Sunderland are apparently close to the loan signing of Celtic winger Lewis Morgan, a player already known to Jack Ross having spent 18 months under his wing as the pair led St Mirren to a Scottish Championship title win in the summer of 2018.
Morgan was actually signed by Celtic this time last year, but was loaned back to St Mirren Park for the remainder of the season before eventually joining up with Brendan Rodgers in the summer.
Morgan finds himself on the periphery of the first team and behind the likes of Scott Sinclair, Ryan Christie, James Forrest, Jonny Hayes, Tim Weah and Oliver Burke in the pecking order - and they have another winger, Ukraine international Maryan Shved, putting the final touches to his move from Karpaty Lviv.
It’d be fair to suggest that spending a spell on loan away from Parkhead, gaining valuable first team experience south of the border, may aid Morgan’s chances of success at Celtic long term.
To try and gain an understanding of why things haven’t quite worked out for Morgan at Celtic, I sat down with passionate Bhoys fan Liam King to gather his thoughts on the matter, and on whether Morgan will make an impact should he indeed end up as a Sunderland player before the transfer window closes on Thursday night.
RR: Lewis Morgan obviously arrived at Celtic in the summer on the back of a fantastic spell with St Mirren, working under the wing of Jack Ross. What were the expectations of Celtic supporters when Morgan came in - were they expecting to see him make an instant impact in the first team?
LK: I’d say Celtic fans were realistic when we signed Lewis Morgan as, even at the age of 21, he hadn’t played a single minute in a top flight game.
No one expected him to come in and dislodge Scott Sinclair, who has been our top goalscorer in the league for the past two seasons.
He was unfortunate to pick up a knee injury in July and that ruled him out until mid-September, missing out on opportunities such as a league cup tie against Scottish Championship side Partick Thistle, where he probably would’ve featured.
RR: Why do you think he’s been unable to hold down a place in the side?
LK: Morgan has only actually started one game for Celtic this season; a 2-0 defeat away to RB Leipzig in the Europa League - talk about getting chucked in at the deep end!
The rest have been substitute appearances, with Morgan barely getting enough time to get into the game.
He simply hasn’t had the run of games to be able to show what he can really do for us.
RR: Do you feel that Sunderland, at this point in time, are a good fit for Morgan?
LK: Definitely. With Sunderland chasing the League One title, Morgan has that experience of a title fight under his belt from his time at St Mirren last season.
Following on from that, Morgan was a star for Jack Ross’ St Mirren side, and you would imagine it would be a swift transition back into Ross’ playing style.
I feel this move is the perfect opportunity for Morgan to impress.
RR: Likewise, do you feel Morgan is a good fit for Sunderland? Do you reckon he’s good enough to make an instant impact in League One?
LK: As aforementioned, it should be a swift transition into Ross’ quick and attacking play style so there shouldn’t be any trouble there.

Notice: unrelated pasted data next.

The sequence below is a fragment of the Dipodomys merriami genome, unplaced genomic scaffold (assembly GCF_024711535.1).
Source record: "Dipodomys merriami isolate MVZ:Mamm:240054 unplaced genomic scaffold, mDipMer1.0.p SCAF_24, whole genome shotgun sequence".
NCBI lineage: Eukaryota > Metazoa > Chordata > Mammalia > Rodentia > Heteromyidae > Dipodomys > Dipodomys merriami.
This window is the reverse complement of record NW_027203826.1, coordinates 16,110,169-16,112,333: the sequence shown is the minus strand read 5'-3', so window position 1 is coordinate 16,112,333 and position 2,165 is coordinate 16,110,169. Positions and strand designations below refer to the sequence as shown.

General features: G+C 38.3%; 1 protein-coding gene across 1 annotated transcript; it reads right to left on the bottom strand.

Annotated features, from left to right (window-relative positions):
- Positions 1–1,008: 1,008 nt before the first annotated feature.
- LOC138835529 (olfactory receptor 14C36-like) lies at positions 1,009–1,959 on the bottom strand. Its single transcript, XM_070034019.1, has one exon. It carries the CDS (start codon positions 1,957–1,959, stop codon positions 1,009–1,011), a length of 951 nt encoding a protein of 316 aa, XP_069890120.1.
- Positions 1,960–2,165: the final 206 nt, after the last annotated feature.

Sunderland seem to lack players in the attacking third with Lynden Gooch, Aiden McGeady and Chris Maguire your only real options out wide; Morgan will at least provide these three with some solid competition for places.
However, he has only played roughly 50 minutes of football since the beginning of December, a month where we played nine matches and he featured off the bench in only two of them.
With no matches being played in Scotland’s top flight from 29 December to 19 January, it may take him a couple weeks to get fully match fit.
RR: Do you still feel Morgan has a future with Celtic, should he do well at Sunderland?
LK: Contracted until 2022, Morgan definitely has a future here at Celtic however, with Oliver Burke and Timothy Weah coming in on loan from West Brom and PSG respectively this month, he’s realistically not going to feature for the rest of the season.
It makes sense to take advantage and loan him out to give him some much needed experience.
A quick look at the League One table shows that Sunderland are sitting 4th in “goals scored”, so you clearly see a lot of the ball and play on the front foot the majority of time; given the opportunity this can only be beneficial for Morgan.
RR: What would you say are the best and worst aspects of Morgan’s game?
LK: Morgan predominately plays on the left, however was known to play centrally last season at St Mirren, and has been described as a “two-footed” winger, with it being impossible to tell which is his stronger side by Jack Ross.
From what I have seen of Morgan he is an extremely quick player, who is able to press and get at defenders.
He has a wicked delivery from set pieces, and likes to get in and around the box looking to shoot when he can - he scored 18 from 42 appearances last season with 13 assists.
RR: Overall, what do you feel about this particular piece of business and how it affects all three parties - Sunderland, Morgan himself and of course Celtic?
LK: I think it’s a brilliant piece of business for all three parties.
At the age of 22 he needs to be playing games and I think Jack Ross will give him ample opportunity to do so. Morgan was so influential at St Mirren last season and helped them go from relegation candidates in 2017 to champions in 2018, winning Championship Player of the Year along the way.
Here’s hoping Morgan enjoys his six month stint on Wearside, wins a couple of medals and is ready for our European Qualifiers in July!